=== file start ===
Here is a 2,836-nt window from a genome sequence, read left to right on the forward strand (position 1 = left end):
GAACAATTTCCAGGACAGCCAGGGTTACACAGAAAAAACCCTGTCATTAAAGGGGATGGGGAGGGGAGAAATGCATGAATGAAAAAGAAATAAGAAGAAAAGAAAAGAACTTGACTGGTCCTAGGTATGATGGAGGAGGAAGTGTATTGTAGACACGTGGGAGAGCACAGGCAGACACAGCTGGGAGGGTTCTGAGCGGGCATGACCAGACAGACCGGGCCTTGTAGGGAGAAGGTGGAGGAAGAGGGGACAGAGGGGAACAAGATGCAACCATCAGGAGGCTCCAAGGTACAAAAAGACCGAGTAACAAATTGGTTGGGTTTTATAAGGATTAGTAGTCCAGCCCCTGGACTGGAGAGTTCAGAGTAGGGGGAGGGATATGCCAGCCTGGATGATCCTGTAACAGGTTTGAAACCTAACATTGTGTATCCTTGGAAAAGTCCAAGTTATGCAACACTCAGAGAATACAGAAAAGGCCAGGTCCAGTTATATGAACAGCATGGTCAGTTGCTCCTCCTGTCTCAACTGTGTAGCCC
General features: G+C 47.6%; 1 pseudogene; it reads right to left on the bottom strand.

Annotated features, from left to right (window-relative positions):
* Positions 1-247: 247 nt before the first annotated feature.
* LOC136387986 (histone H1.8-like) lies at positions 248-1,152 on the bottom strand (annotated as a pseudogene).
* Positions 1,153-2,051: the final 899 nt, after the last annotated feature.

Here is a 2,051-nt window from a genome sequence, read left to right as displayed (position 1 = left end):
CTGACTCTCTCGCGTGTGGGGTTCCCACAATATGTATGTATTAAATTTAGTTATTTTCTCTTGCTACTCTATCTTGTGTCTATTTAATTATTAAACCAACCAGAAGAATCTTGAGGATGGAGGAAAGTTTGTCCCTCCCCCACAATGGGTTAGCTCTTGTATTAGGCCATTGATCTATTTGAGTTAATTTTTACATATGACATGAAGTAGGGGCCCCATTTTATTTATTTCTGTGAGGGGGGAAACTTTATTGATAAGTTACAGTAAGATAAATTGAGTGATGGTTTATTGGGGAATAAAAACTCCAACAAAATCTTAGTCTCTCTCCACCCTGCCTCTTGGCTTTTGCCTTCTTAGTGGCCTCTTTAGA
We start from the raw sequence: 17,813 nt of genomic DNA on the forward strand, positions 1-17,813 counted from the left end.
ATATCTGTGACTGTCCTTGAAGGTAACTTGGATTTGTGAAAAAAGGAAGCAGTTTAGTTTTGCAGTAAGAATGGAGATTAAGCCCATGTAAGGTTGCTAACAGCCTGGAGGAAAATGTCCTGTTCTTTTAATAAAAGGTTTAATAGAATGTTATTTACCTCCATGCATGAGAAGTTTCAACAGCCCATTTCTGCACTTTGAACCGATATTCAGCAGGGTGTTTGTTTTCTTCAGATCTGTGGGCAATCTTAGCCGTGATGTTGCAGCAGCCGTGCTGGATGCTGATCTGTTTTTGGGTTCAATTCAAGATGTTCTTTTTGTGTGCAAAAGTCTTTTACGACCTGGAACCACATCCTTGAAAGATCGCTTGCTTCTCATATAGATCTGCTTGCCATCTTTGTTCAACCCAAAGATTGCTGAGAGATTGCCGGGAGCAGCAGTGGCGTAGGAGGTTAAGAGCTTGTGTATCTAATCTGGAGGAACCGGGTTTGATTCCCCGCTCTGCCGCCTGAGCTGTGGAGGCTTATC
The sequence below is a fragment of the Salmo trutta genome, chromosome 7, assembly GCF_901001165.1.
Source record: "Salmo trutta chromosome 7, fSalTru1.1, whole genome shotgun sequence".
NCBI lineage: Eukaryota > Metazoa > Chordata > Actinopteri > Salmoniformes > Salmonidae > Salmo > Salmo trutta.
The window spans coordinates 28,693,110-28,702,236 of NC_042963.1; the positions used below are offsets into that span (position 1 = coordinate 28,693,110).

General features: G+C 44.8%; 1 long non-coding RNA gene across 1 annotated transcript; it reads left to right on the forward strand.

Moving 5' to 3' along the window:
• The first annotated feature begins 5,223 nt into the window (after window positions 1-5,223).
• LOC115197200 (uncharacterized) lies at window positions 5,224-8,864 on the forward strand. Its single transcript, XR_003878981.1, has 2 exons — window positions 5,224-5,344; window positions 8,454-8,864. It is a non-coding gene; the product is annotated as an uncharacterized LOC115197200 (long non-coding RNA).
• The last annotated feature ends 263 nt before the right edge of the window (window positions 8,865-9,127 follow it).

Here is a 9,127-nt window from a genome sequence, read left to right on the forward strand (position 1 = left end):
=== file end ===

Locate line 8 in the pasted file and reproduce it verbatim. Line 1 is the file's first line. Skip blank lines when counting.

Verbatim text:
Here is a 2,051-nt window from a genome sequence, read left to right as displayed (position 1 = left end):